A beautiful Jerusalem stone facade, a spacious entryway with large windows that fill the building with light, two large hydrotherapy pools, inpatient and outpatient treatment areas, a synagogue and an interfaith prayer center are just a few of the features of the new Hadassah Mount Scopus Rehabilitation Center, scheduled to open in the second quarter of 2023.
The current half-century-old Mt. Scopus facility, the only provider of rehabilitation services for the 1.2 million residents of the greater Jerusalem area, is much too small to meet the existing demand. Unlike many cities around the world, Jerusalem has the added responsibility to care for the thousands of soldiers who suffer debilitating injuries in their missions for the Israel Defense Forces (IDF), as well as the victims of terror attacks. This is in addition to routine rehabilitative care for individuals who are injured in accidents or suffer a stroke or other debilitating conditions. Also, as Dr. Tamar Elram, director of Hadassah Mt. Scopus, relates, “We are seeing a tidal wave of demand for rehabilitation therapy in light of the COVID-19 pandemic. A wide range of tailored rehabilitation services is essential to address the emerging cognitive, neuropsychological, motor sensory, respiratory and functional impairments.”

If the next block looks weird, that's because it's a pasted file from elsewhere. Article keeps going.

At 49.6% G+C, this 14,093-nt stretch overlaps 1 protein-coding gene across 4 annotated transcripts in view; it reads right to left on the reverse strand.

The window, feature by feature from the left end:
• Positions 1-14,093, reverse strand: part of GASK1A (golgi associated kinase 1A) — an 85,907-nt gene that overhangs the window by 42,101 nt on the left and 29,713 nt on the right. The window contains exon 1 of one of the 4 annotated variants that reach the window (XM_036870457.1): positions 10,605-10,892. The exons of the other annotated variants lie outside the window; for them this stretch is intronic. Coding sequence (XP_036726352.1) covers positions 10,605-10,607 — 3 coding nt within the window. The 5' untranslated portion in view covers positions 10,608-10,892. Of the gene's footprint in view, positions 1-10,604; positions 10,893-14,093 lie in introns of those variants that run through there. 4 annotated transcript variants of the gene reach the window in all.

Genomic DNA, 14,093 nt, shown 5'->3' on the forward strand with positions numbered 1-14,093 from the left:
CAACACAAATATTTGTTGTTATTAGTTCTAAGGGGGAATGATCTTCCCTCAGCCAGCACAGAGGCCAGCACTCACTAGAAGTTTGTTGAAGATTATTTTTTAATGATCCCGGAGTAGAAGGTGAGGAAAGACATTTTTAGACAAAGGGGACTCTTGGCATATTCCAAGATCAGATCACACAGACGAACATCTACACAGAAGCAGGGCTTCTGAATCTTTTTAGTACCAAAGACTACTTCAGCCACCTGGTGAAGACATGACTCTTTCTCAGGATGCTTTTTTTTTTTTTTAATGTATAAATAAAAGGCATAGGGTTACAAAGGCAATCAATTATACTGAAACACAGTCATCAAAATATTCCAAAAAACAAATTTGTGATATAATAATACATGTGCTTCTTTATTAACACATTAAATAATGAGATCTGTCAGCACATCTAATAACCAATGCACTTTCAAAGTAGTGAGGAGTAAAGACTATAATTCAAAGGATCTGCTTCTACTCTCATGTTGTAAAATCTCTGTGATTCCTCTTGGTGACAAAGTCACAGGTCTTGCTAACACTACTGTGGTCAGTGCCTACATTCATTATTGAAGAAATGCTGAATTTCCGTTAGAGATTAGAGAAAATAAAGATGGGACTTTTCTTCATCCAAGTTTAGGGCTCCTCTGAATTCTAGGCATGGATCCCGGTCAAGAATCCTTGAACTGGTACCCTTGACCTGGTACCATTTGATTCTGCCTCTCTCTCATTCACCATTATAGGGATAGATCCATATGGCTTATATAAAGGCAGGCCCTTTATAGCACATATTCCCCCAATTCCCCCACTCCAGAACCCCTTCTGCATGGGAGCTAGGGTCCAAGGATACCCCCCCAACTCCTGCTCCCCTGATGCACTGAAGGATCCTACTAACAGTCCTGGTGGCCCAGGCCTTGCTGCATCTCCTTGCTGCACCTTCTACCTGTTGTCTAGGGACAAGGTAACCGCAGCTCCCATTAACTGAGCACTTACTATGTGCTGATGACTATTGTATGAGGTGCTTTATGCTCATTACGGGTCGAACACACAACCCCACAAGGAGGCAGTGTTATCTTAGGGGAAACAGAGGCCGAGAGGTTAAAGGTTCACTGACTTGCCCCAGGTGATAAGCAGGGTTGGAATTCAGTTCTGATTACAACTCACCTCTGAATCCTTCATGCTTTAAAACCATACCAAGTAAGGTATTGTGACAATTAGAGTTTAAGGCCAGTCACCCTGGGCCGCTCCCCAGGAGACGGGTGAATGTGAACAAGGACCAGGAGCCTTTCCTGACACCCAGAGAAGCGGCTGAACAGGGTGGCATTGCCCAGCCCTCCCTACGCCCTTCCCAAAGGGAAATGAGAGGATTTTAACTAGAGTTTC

The new center is the flagship project of Hadassah International, which has taken on the leading role in fundraising for the new facility, with support from donors of Hadassah, The Women’s Zionist Organization of America, and the Hadassah Offices in Israel. The late Rabbi Yechiel Eckstein, founder and president of the International Fellowship of Christians and Jews (IFCJ), also was a devoted fundraiser for the new facility. On January 2, 2019, Rabbi Eckstein, together Dr. Elram, laid the cornerstone for the new rehab center. Despite the pandemic, construction is forging ahead. All the floors have been casted, other than the one on the roof level, and detailed plans for the interior are complete. The interior contractor is slated to begin working on the infrastructure in the second quarter of 2022, while a sample room is already under construction to enable the management and medical teams to assess its functionality and consider any changes to the design.
The new eight-story rehabilitation complex will have 132 beds, in contrast to the current 38. Comprising nearly 19,500 square meters (209, 896 square feet), it will be the most sophisticated acute and sub-acute rehabilitation center in Israel. Outpatient treatment areas will allow for day hospitalizations, and four inpatient wings—neurology, geriatrics, spinal cord/orthopedics and ventilator-dependent—are planned, along with hotel rooms, clinics, laboratories, robotics areas, conference halls, seminar rooms, a rooftop terrace and a café.
Chaim Lev Tov, a soldier in an elite unit of the IDF, was the victim of a deadly explosion while on a mission to neutralize the tunnels in Gaza from which Hamas was launching attacks. He suffered extensive injury to his arms and legs. “You wake up to a reality in which you are no longer what you once were,” he says. “The future looks very grim.” But with the help of Hadassah’s rehabilitation specialists and Lev Tov’s hard work, he regained the use of his arms and legs. Lev Tov eventually ran 20 kilometers in the Jerusalem Marathon.